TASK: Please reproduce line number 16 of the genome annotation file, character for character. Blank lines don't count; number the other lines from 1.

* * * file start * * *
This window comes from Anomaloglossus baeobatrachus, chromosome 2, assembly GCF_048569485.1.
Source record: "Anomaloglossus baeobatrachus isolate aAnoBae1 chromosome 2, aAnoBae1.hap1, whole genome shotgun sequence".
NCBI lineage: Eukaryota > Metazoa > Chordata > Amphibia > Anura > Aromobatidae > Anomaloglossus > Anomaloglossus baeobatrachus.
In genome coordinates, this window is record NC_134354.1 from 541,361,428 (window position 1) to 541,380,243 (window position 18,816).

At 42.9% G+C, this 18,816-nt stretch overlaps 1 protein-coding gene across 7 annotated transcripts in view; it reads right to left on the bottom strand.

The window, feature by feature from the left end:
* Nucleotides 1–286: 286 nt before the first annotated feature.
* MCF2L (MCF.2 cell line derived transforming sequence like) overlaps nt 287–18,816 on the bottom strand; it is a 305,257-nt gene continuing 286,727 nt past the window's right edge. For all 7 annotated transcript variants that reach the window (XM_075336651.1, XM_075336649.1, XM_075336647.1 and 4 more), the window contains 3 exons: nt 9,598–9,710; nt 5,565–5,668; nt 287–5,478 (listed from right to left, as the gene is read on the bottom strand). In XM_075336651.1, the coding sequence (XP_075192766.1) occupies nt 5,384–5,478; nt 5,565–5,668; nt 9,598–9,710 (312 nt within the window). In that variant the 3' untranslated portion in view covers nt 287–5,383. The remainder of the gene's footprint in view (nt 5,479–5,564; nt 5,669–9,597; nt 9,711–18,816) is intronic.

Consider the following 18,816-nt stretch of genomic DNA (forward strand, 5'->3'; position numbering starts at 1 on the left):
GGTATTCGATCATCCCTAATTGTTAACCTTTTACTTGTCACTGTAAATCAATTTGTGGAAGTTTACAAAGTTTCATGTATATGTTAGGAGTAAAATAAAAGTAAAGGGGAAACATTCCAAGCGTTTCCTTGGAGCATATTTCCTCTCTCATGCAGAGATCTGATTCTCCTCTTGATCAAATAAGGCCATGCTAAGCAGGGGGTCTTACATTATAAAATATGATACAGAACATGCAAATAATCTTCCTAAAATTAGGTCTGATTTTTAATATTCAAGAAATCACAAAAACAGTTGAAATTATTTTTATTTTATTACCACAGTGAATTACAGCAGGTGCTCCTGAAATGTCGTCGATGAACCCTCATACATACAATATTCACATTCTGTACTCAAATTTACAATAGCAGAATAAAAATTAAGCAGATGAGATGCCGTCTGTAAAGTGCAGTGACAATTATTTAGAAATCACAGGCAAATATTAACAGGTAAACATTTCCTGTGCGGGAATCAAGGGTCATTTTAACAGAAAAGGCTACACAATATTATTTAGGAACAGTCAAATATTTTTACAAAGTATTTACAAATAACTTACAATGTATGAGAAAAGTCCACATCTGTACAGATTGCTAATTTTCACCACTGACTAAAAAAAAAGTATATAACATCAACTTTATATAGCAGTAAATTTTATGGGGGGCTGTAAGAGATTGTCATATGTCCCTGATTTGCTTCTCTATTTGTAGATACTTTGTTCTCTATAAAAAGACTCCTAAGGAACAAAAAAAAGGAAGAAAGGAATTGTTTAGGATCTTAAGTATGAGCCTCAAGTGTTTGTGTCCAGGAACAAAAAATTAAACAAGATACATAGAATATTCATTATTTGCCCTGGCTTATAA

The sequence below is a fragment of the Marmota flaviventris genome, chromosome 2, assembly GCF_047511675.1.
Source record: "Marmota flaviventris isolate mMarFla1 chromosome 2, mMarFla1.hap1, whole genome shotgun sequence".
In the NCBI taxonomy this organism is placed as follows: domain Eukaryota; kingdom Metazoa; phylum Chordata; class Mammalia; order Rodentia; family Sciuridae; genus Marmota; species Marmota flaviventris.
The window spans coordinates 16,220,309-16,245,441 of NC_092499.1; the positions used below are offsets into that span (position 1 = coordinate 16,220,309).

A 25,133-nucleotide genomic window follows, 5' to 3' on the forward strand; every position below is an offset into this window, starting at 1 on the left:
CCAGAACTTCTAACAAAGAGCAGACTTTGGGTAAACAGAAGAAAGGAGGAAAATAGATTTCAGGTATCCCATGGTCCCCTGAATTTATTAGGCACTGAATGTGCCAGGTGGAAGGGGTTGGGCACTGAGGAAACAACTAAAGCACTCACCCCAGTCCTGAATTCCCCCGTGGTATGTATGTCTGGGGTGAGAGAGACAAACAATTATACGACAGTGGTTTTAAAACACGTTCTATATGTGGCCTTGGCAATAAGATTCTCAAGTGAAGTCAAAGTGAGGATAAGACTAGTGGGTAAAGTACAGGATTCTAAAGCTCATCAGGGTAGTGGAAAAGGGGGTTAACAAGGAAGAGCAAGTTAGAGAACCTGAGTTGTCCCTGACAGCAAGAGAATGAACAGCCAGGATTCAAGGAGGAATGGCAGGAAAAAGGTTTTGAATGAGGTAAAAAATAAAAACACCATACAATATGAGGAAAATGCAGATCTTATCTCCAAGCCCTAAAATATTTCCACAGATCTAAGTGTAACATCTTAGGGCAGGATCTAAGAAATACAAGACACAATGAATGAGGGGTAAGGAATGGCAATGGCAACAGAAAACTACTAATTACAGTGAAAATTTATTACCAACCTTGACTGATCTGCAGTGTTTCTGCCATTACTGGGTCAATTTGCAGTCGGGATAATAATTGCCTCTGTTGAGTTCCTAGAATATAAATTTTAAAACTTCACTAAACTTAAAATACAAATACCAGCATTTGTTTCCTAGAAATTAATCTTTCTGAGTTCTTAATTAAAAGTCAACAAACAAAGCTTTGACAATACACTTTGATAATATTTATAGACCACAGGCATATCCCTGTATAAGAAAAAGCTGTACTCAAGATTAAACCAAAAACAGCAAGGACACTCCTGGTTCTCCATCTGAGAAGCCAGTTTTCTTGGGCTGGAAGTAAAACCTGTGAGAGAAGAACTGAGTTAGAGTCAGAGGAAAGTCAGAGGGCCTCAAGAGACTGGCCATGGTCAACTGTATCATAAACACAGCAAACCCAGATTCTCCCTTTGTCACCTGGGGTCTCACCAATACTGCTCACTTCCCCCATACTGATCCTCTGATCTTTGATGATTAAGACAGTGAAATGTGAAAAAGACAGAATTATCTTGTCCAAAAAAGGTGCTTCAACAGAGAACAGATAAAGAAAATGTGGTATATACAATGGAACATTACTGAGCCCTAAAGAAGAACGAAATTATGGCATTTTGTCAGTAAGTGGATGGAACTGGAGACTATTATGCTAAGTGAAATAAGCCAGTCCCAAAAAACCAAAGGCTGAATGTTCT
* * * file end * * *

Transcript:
CCAGAACTTCTAACAAAGAGCAGACTTTGGGTAAACAGAAGAAAGGAGGAAAATAGATTTCAGGTATCCCATGGTCCCCTGAATTTATTAGGCACTGAATGTGCCAGGTGGAAGGGGTTGGGCACTGAGGAAACAACTAAAGCACTCACCCCAGTCCTGAATTCCCCCGTGGTATGTATGTCTGGGGTGAGAGAGACAAACAATTATACGACAGTGGTTTTAAAACACGTTCTATATGTGGCCTTGGCAATAAGATTCTCAAGTGAAGTCAAAGTGAGGATAAGACTAGTGGGTAAAGTACAGGATTCTAAAGCTCATCAGGGTAGTGGAAAAGGGGGTTAACAAGGAAGAGCAAGTTAGAGAACCTGAGTTGTCCCTGACAGCAAGAGAATGAACAGCCAGGATTCAAGGAGGAATGGCAGGAAAAAGGTTTTGAATGAGGTAAAAAATAAAAACACCATACAATATGAGGAAAATGCAGATCTTATCTCCAAGCCCTAAAATATTTCCACAGATCTAAGTGTAACATCTTAGGGCAGGATCTAAGAAATACAAGACACAATGAATGAGGGGTAAGGAATGGCAATGGCAACAGAAAACTACTAATTACAGTGAAAATTTATTACCAACCTTGACTGATCTGCAGTGTTTCTGCCATTACTGGGTCAATTTGCAGTCGGGATAATAATTGCCTCTGTTGAGTTCCTAGAATATAAATTTTAAAACTTCACTAAACTTAAAATACAAATACCAGCATTTGTTTCCTAGAAATTAATCTTTCTGAGTTCTTAATTAAAAGTCAACAAACAAAGCTTTGACAATACACTTTGATAATATTTATAGACCACAGGCATATCCCTGTATAAGAAAAAGCTGTACTCAAGATTAAACCAAAAACAGCAAGGACACTCCTGGTTCTCCATCTGAGAAGCCAGTTTTCTTGGGCTGGAAGTAAAACCTGTGAGAGAAGAACTGAGTTAGAGTCAGAGGAAAGTCAGAGGGCCTCAAGAGACTGGCCATGGTCAACTGTATCATAAACACAGCAAACCCAGATTCTCCCTTTGTCACCTGGGGTCTCACCAATACTGCTCACTTCCCCCATACTGATCCTCTGATCTTTGATGATTAAGACAGTGAAATGTGAAAAAGACAGAATTATCTTGTCCAAAAAAGGTGCTTCAACAGAGAACAGATAAAGAAAATGTGGTATATACAATGGAACATTACTGAGCCCTAAAGAAGAACGAAATTATGGCATTTTGTCAGTAAGTGGATGGAACTGGAGACTATTATGCTAAGTGAAATAAGCCAGTCCCAAAAAACCAAAGGCTGAATGTTCT